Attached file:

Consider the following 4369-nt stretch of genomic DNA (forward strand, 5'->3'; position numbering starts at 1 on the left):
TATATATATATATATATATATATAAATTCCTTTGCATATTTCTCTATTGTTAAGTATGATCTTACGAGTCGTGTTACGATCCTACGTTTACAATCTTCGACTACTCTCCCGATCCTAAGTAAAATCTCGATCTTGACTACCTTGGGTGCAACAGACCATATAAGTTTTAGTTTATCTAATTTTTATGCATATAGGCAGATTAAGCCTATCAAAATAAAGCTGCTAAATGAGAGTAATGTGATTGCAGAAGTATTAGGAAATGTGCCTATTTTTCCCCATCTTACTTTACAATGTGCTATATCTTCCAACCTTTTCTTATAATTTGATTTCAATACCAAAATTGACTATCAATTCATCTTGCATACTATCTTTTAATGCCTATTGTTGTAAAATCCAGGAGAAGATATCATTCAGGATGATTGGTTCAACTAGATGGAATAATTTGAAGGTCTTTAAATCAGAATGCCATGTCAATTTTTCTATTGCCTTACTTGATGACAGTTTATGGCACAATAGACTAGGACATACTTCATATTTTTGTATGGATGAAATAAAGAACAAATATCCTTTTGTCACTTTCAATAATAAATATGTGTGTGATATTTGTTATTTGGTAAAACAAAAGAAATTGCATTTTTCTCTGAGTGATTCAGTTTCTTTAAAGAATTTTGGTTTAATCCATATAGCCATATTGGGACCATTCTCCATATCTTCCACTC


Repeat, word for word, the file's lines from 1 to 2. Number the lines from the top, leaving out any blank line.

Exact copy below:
Consider the following 4369-nt stretch of genomic DNA (forward strand, 5'->3'; position numbering starts at 1 on the left):
TATATATATATATATATATATATAAATTCCTTTGCATATTTCTCTATTGTTAAGTATGATCTTACGAGTCGTGTTACGATCCTACGTTTACAATCTTCGACTACTCTCCCGATCCTAAGTAAAATCTCGATCTTGACTACCTTGGGTGCAACAGACCATATAAGTTTTAGTTTATCTAATTTTTATGCATATAGGCAGATTAAGCCTATCAAAATAAAGCTGCTAAATGAGAGTAATGTGATTGCAGAAGTATTAGGAAATGTGCCTATTTTTCCCCATCTTACTTTACAATGTGCTATATCTTCCAACCTTTTCTTATAATTTGATTTCAATACCAAAATTGACTATCAATTCATCTTGCATACTATCTTTTAATGCCTATTGTTGTAAAATCCAGGAGAAGATATCATTCAGGATGATTGGTTCAACTAGATGGAATAATTTGAAGGTCTTTAAATCAGAATGCCATGTCAATTTTTCTATTGCCTTACTTGATGACAGTTTATGGCACAATAGACTAGGACATACTTCATATTTTTGTATGGATGAAATAAAGAACAAATATCCTTTTGTCACTTTCAATAATAAATATGTGTGTGATATTTGTTATTTGGTAAAACAAAAGAAATTGCATTTTTCTCTGAGTGATTCAGTTTCTTTAAAGAATTTTGGTTTAATCCATATAGCCATATTGGGACCATTCTCCATATCTTCCACTC